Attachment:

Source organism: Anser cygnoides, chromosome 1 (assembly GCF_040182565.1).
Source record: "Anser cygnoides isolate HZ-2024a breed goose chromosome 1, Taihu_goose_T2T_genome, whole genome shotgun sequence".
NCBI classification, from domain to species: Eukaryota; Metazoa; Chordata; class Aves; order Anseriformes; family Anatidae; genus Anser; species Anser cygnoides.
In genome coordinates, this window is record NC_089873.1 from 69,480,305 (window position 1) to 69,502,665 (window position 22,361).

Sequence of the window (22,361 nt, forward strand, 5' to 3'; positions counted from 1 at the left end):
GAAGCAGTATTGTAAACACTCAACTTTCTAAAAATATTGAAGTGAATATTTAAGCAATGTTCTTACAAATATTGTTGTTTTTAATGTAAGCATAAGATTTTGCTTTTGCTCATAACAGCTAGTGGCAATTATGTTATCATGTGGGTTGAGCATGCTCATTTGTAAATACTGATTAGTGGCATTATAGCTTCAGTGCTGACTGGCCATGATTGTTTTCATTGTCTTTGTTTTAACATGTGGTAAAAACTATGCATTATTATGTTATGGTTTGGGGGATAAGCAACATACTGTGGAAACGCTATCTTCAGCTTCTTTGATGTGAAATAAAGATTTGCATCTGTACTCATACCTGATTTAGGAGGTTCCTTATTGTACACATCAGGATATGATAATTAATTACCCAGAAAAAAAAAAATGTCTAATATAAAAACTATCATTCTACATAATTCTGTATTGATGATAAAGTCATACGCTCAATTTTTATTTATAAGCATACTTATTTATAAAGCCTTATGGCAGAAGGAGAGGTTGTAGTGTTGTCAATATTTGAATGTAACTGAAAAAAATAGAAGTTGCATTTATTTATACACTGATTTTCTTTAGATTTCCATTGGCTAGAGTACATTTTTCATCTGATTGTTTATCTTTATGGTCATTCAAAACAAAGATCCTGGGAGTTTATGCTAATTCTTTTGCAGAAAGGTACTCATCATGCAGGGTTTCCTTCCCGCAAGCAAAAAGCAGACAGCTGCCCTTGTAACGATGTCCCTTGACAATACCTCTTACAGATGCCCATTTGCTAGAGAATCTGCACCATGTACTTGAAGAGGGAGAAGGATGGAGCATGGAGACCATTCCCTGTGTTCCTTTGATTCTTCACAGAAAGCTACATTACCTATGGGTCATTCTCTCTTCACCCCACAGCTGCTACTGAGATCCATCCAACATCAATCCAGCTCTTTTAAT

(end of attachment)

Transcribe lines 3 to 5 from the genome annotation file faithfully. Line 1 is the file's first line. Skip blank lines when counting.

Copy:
NCBI classification, from domain to species: Eukaryota; Metazoa; Chordata; class Aves; order Anseriformes; family Anatidae; genus Anser; species Anser cygnoides.
In genome coordinates, this window is record NC_089873.1 from 69,480,305 (window position 1) to 69,502,665 (window position 22,361).

Sequence of the window (22,361 nt, forward strand, 5' to 3'; positions counted from 1 at the left end):